Cataclysmes poètiques: Du poète maudit aux poètes déchéants. Rimbaud, Cocteau, Vian
Arthur Rimbaud had an undeniable influence on authors with similarly brilliant and difficult careers, as well as a lasting impact on French youth. Based on Paul Verlaine's definition of Rimbaud as a "cursed" poet, my research analyzes the influence of Symbolists and Decadents on the works of new poets who emerged after the Rimbaldian Revolution, principally Boris Vian and Jean Cocteau, both considered geniuses and both often misunderstood. These three poets perfectly embody the definition of "déchéance." This artistic movement is more like a psychological and physical experiment that the poet is willing to inflict on his own body and soul in order to discover the "Unknown" and to attain poetic glory and immortality in Death. The "déchéants" poets, in the process of falling from impassioned optimism, agree on destroying the clichés of traditional poetry and rejection of the Parnassian icons. The old muses are cast aside to embrace new subject matters that are more pertinent for their social or political issues, such as government, war, and religion. To deliver their message, they will also have to invent a new way of communicating, more appropriate to their new ideas: new uses of common vocabulary, adaptations of French words, and creative linguistic inventions. Thanks to these new tools, the "déchéants" advance the limits of the poetic world and create new boundaries. From bridges to mirrors, they offer an extraordinary gateway between parallel universes, between reality and fiction.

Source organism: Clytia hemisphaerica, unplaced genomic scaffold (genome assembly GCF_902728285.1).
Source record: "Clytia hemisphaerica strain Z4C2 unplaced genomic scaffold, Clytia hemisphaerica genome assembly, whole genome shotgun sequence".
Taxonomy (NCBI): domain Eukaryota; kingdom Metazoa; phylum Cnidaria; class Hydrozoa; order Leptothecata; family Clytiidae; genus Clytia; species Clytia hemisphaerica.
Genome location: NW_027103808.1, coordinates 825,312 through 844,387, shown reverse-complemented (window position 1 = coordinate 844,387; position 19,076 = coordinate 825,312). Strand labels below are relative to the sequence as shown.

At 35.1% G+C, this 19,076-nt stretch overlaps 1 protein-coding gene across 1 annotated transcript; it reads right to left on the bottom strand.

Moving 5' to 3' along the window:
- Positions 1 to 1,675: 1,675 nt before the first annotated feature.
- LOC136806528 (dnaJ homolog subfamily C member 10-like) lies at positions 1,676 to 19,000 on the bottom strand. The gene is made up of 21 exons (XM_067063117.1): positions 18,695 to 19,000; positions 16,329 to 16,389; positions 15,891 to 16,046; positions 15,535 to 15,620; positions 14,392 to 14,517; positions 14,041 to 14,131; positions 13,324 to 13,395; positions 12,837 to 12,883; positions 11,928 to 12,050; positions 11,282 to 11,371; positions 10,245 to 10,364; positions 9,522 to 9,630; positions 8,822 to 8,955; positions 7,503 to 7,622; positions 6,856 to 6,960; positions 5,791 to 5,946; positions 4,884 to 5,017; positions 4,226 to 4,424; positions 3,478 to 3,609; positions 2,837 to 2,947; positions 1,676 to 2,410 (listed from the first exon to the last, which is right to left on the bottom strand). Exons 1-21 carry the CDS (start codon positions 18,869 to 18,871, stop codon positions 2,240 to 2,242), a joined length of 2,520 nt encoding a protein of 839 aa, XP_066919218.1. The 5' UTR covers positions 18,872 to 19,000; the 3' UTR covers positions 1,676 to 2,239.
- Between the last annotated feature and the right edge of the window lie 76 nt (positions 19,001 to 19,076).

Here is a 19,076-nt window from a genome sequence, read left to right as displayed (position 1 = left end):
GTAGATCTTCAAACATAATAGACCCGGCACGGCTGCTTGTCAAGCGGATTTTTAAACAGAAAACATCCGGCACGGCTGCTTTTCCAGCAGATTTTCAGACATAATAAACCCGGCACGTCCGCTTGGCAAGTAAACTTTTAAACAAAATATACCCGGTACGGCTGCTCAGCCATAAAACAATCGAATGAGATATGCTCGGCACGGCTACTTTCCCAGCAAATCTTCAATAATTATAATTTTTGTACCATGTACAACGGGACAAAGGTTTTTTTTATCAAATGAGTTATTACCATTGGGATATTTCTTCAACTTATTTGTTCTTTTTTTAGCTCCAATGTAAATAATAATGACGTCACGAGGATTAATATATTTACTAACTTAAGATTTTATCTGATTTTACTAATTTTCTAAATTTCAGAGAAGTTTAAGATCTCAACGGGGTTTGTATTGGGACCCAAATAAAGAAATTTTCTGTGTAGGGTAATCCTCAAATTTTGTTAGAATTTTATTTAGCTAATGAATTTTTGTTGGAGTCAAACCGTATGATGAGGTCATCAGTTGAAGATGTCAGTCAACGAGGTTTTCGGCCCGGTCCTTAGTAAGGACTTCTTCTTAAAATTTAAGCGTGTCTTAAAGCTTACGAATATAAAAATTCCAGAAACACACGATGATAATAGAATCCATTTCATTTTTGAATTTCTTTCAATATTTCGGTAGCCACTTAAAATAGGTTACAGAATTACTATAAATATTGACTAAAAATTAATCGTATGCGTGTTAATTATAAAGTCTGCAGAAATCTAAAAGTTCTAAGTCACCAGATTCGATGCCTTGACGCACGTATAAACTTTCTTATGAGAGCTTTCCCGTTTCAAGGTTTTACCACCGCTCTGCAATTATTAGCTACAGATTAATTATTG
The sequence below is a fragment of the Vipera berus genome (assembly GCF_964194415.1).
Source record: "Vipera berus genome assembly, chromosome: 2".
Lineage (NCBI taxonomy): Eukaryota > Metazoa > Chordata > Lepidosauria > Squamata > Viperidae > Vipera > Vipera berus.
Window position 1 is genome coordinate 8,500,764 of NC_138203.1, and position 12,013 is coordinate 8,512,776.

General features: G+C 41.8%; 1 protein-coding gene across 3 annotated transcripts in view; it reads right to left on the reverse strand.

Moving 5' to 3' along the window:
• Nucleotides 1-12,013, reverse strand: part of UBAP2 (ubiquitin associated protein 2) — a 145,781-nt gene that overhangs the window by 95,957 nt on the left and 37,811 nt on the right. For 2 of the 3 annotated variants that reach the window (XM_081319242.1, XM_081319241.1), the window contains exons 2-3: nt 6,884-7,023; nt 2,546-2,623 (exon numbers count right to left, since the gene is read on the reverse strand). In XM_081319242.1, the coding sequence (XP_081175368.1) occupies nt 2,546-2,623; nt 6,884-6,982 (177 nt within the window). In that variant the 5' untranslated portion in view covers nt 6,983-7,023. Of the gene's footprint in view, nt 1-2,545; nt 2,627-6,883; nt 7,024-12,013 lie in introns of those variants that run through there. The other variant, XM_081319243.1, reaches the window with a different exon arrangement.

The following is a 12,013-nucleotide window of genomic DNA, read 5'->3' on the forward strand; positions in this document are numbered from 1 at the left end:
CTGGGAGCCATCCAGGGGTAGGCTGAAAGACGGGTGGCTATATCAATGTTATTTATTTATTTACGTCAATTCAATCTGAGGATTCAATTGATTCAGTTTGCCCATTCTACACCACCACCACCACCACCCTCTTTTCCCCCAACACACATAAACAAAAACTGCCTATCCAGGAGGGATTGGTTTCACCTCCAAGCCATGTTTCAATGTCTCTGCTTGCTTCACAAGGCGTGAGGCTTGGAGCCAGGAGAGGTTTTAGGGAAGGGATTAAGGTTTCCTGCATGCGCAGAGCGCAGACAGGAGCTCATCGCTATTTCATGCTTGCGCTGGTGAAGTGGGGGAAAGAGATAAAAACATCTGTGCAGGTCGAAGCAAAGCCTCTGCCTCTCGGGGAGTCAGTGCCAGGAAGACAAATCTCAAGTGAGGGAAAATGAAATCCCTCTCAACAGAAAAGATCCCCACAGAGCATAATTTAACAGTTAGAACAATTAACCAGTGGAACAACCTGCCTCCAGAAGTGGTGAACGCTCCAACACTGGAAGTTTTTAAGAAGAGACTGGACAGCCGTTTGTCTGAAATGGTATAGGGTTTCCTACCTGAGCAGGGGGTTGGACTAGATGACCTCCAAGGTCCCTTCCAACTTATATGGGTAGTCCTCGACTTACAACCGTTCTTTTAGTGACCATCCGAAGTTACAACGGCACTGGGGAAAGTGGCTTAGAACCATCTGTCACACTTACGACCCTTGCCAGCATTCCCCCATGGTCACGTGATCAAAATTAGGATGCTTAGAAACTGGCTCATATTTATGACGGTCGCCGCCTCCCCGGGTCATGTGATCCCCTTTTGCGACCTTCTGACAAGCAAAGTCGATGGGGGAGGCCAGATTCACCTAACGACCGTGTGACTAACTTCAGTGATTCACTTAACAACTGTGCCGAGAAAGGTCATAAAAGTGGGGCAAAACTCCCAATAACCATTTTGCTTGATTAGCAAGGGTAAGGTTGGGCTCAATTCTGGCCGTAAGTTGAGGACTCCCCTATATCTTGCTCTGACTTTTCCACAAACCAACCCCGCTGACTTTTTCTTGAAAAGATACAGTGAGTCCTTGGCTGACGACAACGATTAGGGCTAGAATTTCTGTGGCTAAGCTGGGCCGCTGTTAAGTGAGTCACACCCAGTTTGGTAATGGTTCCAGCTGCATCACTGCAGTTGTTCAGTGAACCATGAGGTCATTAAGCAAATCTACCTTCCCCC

0313: Romance literature